There was a case in which a mother and her daughter quarrelled over $200,000. They went all the way to the court. At the center of the dispute was whether the money was a loan or a gift (“Court orders woman to return $200k to mother”, Straits Times on 6 December 2014).
Lending money to family members can be a sensitive topic. If this is not done carefully, it could result in quarrels. In certain situation, lending money can actually be illegal!
Here are some examples when leading money becomes illegal.
Many parents help their children to purchase a property. Take for example, if a Balance of Sales flat cost $800,000 but the young couple can only afford $300,000 from borrowing and existing cash and CPF balances, their parents have to help them with the shortfall which is $500,000.
Many older folks are no longer permitted to purchase a new HDB flat. So they see this as an opportunity to indirectly purchase a HDB flat using their children’s name. Since all parties have vested interests, it’s a win-win situation for all.
Unfortunately this is not legal. This is because the parents’ share of the HDB flat is held in trust under their children’s name. However, under HDB Act 51(8), no trust shall be created without prior approval from the authority. Hence, the parents’ “investments” is null and void.
Let’s say the loan amount has to be repaid with interest or the lender expect to receive a share of the profit if the property is sold. In this case, the lender will be considered as acting as a moneylender because under Moneylenders Act section 3, it says “Any person, other than an excluded moneylender, who lends a sum of money in consideration of a larger sum being repaid shall be presumed, until the contrary is proved, to be a moneylender.” In other words, the lender is considered guilty of operating as an unlicensed moneylender unless proven otherwise (i.e. guilty by default).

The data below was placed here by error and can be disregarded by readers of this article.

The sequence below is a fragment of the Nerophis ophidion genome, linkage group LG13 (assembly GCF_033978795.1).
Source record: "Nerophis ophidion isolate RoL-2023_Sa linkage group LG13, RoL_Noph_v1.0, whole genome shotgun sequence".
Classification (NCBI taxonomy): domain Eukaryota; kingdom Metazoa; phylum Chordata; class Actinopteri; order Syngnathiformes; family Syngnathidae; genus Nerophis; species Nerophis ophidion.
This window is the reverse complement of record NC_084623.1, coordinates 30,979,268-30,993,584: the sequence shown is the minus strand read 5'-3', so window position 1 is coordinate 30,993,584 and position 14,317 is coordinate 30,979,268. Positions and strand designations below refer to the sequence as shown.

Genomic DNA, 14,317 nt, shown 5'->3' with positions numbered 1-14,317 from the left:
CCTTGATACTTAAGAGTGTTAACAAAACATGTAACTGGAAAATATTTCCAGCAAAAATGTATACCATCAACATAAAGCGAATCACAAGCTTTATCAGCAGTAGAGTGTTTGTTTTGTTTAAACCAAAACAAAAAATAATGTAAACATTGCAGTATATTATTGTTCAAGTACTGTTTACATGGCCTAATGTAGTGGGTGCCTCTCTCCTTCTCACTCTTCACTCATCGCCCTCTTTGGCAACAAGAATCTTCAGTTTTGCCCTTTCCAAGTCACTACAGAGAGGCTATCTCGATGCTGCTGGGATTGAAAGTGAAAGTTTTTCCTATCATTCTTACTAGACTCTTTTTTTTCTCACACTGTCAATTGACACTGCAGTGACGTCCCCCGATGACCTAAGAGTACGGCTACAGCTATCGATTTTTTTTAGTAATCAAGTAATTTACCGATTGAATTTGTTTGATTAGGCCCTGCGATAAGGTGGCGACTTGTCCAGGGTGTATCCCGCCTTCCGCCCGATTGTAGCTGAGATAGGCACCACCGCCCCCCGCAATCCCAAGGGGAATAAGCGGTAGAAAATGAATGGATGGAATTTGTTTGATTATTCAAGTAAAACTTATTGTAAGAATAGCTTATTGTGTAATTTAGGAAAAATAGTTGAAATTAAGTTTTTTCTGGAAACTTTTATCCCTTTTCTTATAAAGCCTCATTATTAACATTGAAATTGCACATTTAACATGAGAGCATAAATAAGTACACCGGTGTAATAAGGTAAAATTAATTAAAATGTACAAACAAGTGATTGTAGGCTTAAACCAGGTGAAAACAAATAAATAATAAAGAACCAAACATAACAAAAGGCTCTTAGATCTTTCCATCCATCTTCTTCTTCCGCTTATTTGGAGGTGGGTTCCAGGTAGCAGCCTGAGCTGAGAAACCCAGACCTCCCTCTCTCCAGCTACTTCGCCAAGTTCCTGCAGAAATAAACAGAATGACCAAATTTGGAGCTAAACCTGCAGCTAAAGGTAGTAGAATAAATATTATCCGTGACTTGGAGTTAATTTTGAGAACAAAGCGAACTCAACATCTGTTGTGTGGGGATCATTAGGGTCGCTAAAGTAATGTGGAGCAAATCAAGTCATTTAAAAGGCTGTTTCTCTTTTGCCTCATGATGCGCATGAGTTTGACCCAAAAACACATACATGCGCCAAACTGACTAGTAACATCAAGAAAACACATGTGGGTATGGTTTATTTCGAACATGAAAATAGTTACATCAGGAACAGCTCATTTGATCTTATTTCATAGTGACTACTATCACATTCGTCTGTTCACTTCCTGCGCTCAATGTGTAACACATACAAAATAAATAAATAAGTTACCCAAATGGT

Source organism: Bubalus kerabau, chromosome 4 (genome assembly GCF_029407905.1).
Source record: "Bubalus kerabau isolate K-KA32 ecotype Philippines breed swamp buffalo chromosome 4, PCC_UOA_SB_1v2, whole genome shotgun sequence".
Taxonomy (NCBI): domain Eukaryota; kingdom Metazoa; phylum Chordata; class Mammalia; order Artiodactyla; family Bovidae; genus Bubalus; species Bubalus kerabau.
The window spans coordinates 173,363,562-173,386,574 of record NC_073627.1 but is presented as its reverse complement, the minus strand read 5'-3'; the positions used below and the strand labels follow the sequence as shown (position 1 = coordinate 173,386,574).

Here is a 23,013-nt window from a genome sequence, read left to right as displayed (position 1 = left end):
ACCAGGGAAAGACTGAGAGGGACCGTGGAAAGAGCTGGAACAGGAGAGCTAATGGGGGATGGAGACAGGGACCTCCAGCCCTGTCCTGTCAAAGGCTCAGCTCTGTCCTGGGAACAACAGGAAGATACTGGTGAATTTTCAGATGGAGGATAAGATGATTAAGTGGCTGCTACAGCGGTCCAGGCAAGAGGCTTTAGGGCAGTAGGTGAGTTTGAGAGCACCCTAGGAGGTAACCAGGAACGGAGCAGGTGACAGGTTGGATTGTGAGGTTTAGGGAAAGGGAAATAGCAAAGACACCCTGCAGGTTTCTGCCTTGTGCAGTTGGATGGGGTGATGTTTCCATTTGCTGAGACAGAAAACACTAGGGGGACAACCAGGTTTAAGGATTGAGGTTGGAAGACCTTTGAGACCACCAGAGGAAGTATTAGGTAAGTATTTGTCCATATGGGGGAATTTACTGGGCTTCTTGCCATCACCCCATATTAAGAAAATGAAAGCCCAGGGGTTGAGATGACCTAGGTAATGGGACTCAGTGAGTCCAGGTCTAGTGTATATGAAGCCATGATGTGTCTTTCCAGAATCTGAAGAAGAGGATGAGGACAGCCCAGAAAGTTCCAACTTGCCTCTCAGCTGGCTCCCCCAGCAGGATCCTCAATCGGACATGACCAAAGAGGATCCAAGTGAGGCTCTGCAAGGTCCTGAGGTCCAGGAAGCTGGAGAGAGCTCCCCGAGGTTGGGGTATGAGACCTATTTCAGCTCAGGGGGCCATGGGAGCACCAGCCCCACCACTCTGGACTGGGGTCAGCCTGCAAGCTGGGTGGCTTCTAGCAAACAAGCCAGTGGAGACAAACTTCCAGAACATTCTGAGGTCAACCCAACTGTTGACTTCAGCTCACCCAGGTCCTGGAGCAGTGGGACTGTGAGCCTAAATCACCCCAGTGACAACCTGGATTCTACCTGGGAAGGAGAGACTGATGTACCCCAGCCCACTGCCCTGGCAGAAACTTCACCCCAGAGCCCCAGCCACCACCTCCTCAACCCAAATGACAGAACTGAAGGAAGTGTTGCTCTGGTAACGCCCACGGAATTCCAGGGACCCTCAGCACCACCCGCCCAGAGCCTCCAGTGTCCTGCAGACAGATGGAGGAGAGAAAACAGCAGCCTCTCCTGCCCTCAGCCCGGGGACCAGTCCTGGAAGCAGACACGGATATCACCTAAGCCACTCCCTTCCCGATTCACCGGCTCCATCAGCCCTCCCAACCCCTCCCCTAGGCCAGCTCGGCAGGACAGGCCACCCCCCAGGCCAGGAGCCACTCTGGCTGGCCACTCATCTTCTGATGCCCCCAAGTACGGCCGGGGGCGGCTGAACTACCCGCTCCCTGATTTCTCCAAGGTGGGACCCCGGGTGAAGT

Let’s say the loan amount has to be repaid through a monthly instalment, the borrower could breach the total debt to service ratio (TDSR) which is 60% of the income. If this monthly instalment is disclosed to the bank, I am very sure the bank will not further extend any mortgage facility especially when the TDSR is breached.
To avoid complications, it is best for parents to consider the “help” as a gift. Unfortunately if the gift is too large, their other children will be unhappy.
I personally feel that it is best for young people not to rely on their parents’ help. It is time to grow up and setup your own family.
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